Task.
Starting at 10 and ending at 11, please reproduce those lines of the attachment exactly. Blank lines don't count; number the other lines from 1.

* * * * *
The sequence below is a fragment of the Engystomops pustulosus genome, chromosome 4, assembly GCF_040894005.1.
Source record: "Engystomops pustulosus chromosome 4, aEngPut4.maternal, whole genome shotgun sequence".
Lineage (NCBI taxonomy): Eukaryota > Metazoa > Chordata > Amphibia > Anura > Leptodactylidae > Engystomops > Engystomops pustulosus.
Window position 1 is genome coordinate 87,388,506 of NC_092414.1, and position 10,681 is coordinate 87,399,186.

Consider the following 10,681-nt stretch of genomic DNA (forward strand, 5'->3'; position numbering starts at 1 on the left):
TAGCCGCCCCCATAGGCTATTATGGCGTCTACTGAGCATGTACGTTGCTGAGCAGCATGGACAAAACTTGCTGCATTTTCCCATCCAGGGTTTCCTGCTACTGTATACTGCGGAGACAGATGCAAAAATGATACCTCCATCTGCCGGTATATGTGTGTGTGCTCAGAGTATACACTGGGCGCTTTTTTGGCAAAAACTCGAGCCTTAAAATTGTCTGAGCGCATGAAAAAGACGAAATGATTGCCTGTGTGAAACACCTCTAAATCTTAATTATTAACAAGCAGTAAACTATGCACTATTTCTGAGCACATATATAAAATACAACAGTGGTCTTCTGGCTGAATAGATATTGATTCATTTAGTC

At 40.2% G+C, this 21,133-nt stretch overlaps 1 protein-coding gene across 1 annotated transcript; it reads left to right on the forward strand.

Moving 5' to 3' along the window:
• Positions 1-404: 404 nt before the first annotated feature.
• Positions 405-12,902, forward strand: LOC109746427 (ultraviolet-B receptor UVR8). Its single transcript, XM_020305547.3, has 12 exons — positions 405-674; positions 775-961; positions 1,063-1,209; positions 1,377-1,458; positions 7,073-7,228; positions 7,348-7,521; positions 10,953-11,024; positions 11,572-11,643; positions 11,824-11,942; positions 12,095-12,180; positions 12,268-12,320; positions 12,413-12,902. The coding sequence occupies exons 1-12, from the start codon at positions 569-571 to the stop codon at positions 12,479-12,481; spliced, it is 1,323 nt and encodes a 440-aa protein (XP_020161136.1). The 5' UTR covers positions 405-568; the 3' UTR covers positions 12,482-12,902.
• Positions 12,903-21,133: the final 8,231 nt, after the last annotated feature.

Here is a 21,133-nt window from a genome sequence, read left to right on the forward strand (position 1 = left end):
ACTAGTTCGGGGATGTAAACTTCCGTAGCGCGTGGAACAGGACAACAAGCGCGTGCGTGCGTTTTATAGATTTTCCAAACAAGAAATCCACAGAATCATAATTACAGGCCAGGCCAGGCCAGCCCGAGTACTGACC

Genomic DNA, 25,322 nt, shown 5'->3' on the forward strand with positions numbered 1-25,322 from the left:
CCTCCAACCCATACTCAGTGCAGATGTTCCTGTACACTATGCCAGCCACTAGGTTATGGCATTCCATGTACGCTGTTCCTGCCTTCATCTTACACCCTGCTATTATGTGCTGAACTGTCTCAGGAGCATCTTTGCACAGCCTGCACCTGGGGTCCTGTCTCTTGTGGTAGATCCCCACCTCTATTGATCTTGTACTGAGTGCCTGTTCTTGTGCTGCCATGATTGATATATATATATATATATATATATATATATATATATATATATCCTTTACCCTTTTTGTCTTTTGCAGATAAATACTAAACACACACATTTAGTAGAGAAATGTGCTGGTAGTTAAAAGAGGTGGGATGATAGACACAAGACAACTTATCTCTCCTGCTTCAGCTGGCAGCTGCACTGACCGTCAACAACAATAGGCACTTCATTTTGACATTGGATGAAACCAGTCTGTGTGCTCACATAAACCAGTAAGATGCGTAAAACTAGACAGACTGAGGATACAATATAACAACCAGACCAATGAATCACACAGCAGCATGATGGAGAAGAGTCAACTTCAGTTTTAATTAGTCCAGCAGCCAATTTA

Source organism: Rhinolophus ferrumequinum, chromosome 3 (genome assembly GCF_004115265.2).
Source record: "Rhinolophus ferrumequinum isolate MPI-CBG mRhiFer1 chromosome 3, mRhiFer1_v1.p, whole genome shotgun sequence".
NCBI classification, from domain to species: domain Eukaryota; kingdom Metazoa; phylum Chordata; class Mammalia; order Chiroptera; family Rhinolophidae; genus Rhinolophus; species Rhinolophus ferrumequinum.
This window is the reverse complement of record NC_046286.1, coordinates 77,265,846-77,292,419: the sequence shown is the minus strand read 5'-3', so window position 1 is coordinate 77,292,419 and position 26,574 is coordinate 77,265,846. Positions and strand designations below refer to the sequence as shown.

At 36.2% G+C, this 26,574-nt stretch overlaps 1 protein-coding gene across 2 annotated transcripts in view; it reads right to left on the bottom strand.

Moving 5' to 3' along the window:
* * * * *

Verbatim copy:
• Positions 405-12,902, forward strand: LOC109746427 (ultraviolet-B receptor UVR8). Its single transcript, XM_020305547.3, has 12 exons — positions 405-674; positions 775-961; positions 1,063-1,209; positions 1,377-1,458; positions 7,073-7,228; positions 7,348-7,521; positions 10,953-11,024; positions 11,572-11,643; positions 11,824-11,942; positions 12,095-12,180; positions 12,268-12,320; positions 12,413-12,902. The coding sequence occupies exons 1-12, from the start codon at positions 569-571 to the stop codon at positions 12,479-12,481; spliced, it is 1,323 nt and encodes a 440-aa protein (XP_020161136.1). The 5' UTR covers positions 405-568; the 3' UTR covers positions 12,482-12,902.
• Positions 12,903-21,133: the final 8,231 nt, after the last annotated feature.